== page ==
Researchers say that, during development, whale and dolphin noses start off looking like a human nose before migrating back to their positions on the back. File Photo by Brett Atkins/Shutterstock
April 28 (UPI) -- All whales have blowholes, but not all of them evolved them the same way -- according to a new study, the two major forms of cetaceans turned their noses into blowholes in different ways.
Cetaceans, the group of marine mammals that includes whales and dolphins, evolved from land mammals. The earliest cetaceans had noses a lot like their land-based relatives, but at some point, the forward-pointing nose became an upward-facing blowhole.
Often, scientists trying to understand the evolutionary origins of a distinct anatomical feature focus on fossils. For the latest study, presented this week in the Experimental Biology meeting, scientists observed the development of spotted dolphin and fin whale embryos and fetuses.
During embryonic and fetal development, researchers watched as the nasal passage initially formed like a nose before migrating back to its position atop the body, where blowholes are found.
"The main difference is in which other parts of the skull change orientation in relation to the nasal passage," study lead author Rachel Roston told UPI in an email.
Scientists were surprised to find the development of the blowhole during embryonic and fetal development followed two distinct patterns.
"In dolphins, which are toothed whales, odontocetes, those changes occur in the middle of the skull. But, in fin whales, which are baleen whales, mysticetes, we did not see the same changes the middle of the skull as the dolphins," said Roston, a postdoctoral fellow at the University of Washington.
Instead, the anatomical transformation in fin whales involves the rear of the skull, at the nexus of the neck and vertebral column.
"Other closely-related species seem to follow each pattern," Roston said. "So, it seems there are at least two ways to reorient the nasal passage into a blowhole during development, one in toothed whales and another in baleen whales."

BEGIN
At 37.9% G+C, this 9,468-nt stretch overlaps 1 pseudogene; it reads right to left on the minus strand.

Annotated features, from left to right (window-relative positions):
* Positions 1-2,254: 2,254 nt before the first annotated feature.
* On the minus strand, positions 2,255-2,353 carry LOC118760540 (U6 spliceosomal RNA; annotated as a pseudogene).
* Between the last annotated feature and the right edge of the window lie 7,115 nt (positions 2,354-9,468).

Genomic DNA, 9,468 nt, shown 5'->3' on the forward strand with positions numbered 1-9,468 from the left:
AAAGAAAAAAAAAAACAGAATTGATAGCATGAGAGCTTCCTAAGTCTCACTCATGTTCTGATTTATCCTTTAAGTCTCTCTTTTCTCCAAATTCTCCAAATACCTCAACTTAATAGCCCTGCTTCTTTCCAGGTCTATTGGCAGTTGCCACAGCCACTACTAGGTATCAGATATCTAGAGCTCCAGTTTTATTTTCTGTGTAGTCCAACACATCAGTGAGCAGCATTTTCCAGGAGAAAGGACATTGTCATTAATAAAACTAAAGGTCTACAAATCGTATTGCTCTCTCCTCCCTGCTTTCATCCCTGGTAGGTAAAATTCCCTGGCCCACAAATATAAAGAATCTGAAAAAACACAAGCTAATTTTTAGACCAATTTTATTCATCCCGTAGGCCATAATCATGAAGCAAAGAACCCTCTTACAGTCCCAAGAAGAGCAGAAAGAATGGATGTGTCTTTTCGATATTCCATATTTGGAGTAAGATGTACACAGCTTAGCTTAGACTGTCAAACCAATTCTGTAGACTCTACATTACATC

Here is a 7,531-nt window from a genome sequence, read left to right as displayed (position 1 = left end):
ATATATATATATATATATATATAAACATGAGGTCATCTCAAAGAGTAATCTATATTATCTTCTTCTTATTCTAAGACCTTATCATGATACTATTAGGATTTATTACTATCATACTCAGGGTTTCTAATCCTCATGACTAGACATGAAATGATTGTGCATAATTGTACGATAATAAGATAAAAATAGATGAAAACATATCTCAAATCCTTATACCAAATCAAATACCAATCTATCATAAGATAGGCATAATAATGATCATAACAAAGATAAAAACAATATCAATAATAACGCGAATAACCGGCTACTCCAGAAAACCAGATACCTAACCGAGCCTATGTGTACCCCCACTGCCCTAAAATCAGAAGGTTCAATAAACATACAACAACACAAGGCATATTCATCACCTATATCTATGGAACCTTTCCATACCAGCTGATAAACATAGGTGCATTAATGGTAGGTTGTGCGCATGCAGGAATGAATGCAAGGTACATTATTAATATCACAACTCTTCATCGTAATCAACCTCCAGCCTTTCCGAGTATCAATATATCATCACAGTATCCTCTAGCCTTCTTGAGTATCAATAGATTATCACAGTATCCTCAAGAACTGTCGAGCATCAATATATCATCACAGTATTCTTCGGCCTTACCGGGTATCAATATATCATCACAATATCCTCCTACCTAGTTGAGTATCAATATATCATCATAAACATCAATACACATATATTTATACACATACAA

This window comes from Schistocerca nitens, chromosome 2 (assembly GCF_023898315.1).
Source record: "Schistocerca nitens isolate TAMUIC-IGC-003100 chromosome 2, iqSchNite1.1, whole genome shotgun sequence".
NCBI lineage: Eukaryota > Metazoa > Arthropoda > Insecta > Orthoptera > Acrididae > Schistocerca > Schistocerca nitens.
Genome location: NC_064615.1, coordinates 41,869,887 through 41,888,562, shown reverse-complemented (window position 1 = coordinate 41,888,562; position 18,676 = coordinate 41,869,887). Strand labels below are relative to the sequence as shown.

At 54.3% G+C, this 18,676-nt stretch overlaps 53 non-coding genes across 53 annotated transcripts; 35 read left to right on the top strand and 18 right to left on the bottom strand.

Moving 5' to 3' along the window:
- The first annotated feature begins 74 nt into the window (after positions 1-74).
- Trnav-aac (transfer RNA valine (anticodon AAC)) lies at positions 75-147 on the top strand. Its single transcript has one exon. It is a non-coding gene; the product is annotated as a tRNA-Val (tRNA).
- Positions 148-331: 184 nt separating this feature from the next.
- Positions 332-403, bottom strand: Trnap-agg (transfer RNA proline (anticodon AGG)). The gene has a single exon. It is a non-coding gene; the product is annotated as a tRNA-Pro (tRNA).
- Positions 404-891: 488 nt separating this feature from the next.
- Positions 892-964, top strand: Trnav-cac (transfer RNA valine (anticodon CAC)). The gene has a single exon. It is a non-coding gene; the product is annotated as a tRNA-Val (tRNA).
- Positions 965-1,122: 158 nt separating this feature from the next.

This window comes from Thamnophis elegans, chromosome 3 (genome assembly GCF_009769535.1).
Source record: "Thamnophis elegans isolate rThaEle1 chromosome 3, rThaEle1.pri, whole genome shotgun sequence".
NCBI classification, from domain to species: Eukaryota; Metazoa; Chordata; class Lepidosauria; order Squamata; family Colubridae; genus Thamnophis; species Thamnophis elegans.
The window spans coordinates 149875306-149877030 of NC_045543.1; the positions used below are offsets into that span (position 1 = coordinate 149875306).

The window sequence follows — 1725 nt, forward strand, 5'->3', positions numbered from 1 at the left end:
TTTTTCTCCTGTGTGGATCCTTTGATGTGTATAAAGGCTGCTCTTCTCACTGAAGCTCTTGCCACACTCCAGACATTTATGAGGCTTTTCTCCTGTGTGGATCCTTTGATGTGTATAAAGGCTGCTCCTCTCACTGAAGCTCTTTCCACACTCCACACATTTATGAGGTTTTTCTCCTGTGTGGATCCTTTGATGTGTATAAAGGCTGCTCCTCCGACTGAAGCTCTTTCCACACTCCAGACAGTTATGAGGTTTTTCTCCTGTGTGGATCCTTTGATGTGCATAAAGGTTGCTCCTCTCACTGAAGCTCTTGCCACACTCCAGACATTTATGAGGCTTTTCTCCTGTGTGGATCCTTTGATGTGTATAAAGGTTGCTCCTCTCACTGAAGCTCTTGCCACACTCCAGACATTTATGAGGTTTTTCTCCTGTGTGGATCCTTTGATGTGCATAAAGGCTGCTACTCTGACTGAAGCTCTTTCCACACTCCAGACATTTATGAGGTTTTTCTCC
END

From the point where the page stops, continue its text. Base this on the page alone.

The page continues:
Because most previous studies have focused on the shapes and structures of whale blowholes, Roston and her colleagues wanted to look at how the nasal passage relates to the other parts of the head and body.
The differences in the way the nasal passage reorients itself during prenatal development may help explain the functional difference in the blowholes of toothed and baleen whales.
"Baleen whales use their nasal passages for breathing, and toothed whales use their nasal passages for both breathing and echolocation," Roston said.
"So, the differences in development that we've identified are accompanied by many other interesting functional and anatomical differences in the two groups," Roston said.
As so often happens, researchers said their findings have raised more new questions about blowhole evolution than they have answered.
"It will be interesting to see how these developmental differences relate to other differences in blowhole and head anatomy among fossil and living cetaceans," Roston said.
"Likewise, it will be interesting to see how these discoveries in cetacean development reshape how we think about skull and head development and evolution in other mammals," she said.